If you're familiar with document formats in general and want to read about how Open XML compares to other formats, or are curious about how Ecma TC45 sees the Open XML formats, be sure to read Tom Ngo's whitepaper. Tom is the CTO of NextPage and a TC45 member, and he was a contributor to the conformance clause of the original Ecma spec and also participated in work on multi-part structure and conformance at the BRM last month.

The first book on Open XML development was Wouter Van Vugt's "Open XML Explained," which is available as a free download on MSDN. Toshiba's Yoko Girier has a Japanese book out for Open XML developers as well. Another reference material for developers is the Open XML Developer Map poster, which provides an overview of the schemas and document types.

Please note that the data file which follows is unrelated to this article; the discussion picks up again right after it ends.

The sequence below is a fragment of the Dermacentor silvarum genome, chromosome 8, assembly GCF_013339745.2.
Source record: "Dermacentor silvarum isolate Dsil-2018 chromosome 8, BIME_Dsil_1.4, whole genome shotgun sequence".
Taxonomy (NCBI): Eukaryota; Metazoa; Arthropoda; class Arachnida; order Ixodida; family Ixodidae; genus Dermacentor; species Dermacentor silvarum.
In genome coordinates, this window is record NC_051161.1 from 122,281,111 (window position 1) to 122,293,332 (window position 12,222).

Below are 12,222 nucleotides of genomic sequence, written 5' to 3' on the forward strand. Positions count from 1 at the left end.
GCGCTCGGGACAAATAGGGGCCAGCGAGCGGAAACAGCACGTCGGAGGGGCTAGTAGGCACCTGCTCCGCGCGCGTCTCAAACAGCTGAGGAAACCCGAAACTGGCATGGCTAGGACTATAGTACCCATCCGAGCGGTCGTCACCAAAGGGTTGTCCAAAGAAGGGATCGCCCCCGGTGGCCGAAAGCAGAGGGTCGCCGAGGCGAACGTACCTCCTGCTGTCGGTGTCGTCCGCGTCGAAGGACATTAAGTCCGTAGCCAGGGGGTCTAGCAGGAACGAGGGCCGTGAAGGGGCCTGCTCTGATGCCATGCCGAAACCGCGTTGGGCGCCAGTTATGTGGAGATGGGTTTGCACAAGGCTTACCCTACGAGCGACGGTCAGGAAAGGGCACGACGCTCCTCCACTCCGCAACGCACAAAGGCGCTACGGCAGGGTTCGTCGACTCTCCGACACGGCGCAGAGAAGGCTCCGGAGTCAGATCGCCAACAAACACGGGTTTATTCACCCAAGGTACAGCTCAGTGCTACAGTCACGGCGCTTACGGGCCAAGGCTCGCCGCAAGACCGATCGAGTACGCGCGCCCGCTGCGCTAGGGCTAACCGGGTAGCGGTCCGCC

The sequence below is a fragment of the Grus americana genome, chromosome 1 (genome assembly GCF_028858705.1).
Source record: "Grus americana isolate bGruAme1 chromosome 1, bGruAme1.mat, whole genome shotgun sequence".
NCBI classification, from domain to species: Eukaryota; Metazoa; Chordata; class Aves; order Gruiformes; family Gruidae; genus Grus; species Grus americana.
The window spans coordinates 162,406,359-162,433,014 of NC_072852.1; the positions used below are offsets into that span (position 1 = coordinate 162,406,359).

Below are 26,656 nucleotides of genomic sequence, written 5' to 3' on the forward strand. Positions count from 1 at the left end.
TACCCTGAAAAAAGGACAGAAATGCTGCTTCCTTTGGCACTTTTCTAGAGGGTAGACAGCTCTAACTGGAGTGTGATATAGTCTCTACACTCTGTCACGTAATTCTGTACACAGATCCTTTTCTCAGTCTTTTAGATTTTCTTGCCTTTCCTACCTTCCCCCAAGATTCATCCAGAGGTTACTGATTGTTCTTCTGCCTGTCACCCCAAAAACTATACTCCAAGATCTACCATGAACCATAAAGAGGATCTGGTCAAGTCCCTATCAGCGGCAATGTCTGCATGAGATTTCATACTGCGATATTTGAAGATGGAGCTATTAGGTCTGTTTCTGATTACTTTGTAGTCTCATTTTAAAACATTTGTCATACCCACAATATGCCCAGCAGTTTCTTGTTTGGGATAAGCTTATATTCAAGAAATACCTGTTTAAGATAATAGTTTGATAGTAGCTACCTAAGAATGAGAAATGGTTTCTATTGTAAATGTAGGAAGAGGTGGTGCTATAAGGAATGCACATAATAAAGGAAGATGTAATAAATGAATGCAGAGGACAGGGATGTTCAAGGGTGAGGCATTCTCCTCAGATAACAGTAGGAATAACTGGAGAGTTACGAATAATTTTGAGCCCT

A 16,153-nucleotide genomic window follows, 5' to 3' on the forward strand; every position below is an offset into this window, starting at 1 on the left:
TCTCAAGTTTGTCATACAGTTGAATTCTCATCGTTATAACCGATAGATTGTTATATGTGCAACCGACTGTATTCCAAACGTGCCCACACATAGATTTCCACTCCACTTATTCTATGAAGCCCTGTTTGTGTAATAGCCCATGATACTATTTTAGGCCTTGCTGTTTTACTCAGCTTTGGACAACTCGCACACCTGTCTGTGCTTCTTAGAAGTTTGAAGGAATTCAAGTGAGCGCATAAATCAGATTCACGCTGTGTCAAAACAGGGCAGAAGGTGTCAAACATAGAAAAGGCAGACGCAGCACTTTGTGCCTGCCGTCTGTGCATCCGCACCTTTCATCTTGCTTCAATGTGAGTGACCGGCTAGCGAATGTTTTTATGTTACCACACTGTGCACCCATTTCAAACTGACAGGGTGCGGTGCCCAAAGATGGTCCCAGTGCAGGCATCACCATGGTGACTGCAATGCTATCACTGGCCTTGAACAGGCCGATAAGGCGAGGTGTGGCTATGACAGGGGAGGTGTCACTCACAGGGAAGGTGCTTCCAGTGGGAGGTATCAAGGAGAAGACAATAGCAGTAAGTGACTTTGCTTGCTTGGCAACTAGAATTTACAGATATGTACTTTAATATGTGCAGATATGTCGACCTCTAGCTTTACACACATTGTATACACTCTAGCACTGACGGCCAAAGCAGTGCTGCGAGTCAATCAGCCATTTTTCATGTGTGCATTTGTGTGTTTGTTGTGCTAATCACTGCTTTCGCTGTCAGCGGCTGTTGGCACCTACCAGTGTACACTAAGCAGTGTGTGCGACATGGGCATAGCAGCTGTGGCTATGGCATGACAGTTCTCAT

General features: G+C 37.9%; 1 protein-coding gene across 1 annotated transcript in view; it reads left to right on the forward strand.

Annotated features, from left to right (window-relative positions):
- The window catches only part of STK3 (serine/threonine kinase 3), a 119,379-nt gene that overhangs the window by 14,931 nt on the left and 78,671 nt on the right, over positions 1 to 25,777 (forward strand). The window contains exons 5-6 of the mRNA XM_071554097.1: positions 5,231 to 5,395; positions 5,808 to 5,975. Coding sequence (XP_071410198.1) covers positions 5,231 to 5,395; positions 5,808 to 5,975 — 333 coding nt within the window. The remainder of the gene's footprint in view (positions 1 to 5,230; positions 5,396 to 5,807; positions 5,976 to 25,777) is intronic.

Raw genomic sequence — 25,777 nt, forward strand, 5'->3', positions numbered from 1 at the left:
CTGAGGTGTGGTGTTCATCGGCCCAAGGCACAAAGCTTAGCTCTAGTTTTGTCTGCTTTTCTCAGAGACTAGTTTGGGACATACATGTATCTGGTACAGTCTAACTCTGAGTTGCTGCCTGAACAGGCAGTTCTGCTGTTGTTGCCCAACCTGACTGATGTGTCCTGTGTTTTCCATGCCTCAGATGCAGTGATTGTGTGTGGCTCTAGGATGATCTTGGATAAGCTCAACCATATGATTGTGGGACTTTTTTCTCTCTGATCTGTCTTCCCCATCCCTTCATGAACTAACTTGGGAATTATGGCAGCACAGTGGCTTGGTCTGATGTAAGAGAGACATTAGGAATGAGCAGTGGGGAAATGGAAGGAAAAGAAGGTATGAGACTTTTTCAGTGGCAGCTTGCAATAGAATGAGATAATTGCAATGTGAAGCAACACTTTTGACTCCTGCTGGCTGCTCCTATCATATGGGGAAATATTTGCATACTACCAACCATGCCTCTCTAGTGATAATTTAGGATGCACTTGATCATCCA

For a non-technical high-level overview of Open XML's role in the industry, Oliver Bell has written a paper entitled "Open for Business" that covers that perspective well.

Advanced Content

For more detailed coverage of the schemas, take a look at the videos of the Open XML Developer Workshop. These are videos from a 2-day class on Open XML, and you can also download the content of the workshop, including presentations, sample documents, and hands-on labs with code samples.

If you've seen me do an Open XML workshop, you know that there are a couple of concepts I really like to stress. One is the the value of custom schema support for developers who want to create innovative solutions that merge the world of documents and the world of data. Custom schema support opens up a new world of possibilities for document-based business processes, and Open XML allows custom schemas to be used to tag document content, or for discrete "custom XML parts" within a document.